From 1881 to 1884 Peter Henry is listed at the “Grand Worthy Secretary of the United Order of True Reformers.” He and another member were the only two that could read and write at the time. Noted in a “Study of Negro Problems” presented at Atlanta University, May 1904, The True Reformers was one of the most remarkable Negro organizations in the country. They created one of Richmond’s largest insurance companies—The Grand Fountain– with Peter Henry as its secretary.
As a leader of the True Reformers, Peter Henry was also helped co-found the True Reformers first black-owned bank in Richmond in 1889. Because of its entrepreneurial spirit Richmond was then known as “the Birthplace of Black Capitalism” and the Black Wall Street.
A man of faith, Peter Henry was a member of Richmond’s Third Street Bethel AME Church, considered one the two most historic churches in Virginia. The church is now listed on the National Historic Register and the Virginia Landmarks of Black History. Passing away in 1896 a newspaper notice said, Peter Henry was known as “a Christian gentleman, honest in his dealings and careful of the rights of others. He became a favorite with all classes.”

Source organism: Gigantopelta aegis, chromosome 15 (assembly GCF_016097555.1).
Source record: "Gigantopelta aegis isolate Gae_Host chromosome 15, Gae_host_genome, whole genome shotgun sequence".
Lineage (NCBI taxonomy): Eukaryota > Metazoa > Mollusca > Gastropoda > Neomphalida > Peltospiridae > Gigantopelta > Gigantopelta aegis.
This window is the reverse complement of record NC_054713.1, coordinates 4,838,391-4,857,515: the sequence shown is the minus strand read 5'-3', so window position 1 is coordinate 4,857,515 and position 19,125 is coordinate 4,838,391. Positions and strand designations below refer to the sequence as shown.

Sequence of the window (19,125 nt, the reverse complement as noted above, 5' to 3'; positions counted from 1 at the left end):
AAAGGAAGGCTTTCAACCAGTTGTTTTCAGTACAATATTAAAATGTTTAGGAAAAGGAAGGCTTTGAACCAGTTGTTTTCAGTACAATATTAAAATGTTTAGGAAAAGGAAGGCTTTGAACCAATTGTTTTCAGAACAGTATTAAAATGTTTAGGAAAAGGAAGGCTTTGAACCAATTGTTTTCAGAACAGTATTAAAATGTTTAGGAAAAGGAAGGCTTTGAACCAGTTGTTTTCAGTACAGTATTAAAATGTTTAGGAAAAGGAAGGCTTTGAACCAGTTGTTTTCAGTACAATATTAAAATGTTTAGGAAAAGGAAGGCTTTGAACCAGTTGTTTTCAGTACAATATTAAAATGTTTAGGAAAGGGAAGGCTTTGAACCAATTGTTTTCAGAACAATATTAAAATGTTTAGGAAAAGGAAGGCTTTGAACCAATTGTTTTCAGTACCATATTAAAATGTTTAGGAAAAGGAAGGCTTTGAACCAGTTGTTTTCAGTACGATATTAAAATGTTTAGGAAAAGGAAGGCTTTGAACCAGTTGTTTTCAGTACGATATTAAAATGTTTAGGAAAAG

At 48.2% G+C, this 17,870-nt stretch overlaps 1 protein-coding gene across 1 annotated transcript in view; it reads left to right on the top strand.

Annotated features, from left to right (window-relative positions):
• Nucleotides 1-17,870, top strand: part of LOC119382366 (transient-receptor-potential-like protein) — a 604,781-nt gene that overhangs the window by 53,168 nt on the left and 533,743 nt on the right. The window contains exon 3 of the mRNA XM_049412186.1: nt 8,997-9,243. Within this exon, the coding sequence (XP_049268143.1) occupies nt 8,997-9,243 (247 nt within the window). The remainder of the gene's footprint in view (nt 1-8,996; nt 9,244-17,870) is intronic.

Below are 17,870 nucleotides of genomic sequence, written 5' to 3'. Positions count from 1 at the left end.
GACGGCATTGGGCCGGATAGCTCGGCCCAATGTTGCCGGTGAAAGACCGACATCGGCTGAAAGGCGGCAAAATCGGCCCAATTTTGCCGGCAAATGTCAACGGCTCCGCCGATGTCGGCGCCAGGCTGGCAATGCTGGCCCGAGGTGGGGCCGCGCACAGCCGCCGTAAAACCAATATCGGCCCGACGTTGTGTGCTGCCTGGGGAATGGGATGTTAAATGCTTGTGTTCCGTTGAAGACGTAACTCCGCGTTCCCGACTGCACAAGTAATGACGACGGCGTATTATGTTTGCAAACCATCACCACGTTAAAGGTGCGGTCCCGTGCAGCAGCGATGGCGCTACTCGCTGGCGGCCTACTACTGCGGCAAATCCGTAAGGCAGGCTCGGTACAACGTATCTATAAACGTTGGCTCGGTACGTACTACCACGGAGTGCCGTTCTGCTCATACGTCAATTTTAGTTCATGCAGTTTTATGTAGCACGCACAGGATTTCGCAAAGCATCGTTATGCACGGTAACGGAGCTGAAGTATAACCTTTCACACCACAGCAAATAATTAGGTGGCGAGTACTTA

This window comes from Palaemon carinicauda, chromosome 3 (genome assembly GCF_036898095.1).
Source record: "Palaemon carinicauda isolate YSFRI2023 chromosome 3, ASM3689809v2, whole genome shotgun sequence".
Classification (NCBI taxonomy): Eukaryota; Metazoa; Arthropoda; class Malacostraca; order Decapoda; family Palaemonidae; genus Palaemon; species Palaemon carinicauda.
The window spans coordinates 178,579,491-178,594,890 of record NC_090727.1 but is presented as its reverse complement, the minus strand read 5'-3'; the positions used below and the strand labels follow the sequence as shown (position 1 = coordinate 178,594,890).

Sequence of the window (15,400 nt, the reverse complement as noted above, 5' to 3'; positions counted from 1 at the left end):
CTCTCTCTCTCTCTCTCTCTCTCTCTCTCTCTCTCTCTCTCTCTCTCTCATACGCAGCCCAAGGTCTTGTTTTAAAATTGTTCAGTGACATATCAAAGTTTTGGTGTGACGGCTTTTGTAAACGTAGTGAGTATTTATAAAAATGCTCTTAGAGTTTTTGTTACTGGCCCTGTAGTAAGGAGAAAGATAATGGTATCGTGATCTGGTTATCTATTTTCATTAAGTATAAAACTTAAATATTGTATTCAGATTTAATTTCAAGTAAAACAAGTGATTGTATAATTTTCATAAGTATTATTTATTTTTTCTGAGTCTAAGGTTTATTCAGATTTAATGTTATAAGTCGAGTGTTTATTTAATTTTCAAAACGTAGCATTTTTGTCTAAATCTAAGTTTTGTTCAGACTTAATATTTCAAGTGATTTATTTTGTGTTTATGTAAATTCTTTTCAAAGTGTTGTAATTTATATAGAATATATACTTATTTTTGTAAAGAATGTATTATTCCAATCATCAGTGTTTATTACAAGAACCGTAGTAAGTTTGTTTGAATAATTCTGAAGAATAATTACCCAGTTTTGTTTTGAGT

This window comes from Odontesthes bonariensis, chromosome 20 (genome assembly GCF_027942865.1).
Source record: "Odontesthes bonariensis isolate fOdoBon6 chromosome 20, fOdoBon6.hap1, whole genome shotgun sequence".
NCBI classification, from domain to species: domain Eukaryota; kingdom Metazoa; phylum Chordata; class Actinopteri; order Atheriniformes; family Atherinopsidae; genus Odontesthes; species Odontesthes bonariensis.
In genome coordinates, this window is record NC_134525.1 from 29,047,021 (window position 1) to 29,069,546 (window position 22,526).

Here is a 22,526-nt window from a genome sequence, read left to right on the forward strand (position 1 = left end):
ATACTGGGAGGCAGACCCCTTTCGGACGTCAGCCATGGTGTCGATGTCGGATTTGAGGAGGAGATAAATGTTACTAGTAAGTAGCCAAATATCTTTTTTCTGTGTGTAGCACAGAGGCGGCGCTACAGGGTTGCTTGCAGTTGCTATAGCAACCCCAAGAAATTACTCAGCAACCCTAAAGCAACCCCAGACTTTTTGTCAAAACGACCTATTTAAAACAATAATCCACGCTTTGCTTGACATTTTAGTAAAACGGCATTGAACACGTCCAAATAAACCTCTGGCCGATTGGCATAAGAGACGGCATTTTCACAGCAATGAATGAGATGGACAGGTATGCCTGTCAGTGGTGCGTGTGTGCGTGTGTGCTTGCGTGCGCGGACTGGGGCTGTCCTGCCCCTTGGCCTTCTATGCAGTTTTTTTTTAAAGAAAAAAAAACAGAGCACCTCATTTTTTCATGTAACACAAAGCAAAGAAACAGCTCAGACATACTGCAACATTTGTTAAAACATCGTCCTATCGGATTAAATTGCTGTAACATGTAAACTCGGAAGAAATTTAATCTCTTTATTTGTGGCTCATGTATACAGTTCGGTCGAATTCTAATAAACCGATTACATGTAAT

Peter Henry Woolfolk was such an intriguing Black person in his day historians are consistently writing books and conducting studies on his participation in black affairs in Richmond’s post-Civil War era.
From being a former slave to becoming a teacher, co-founding a newspaper, an insurance company and a bank during these particularly repressive times is a testament to the resolve and vision of my great grandfather.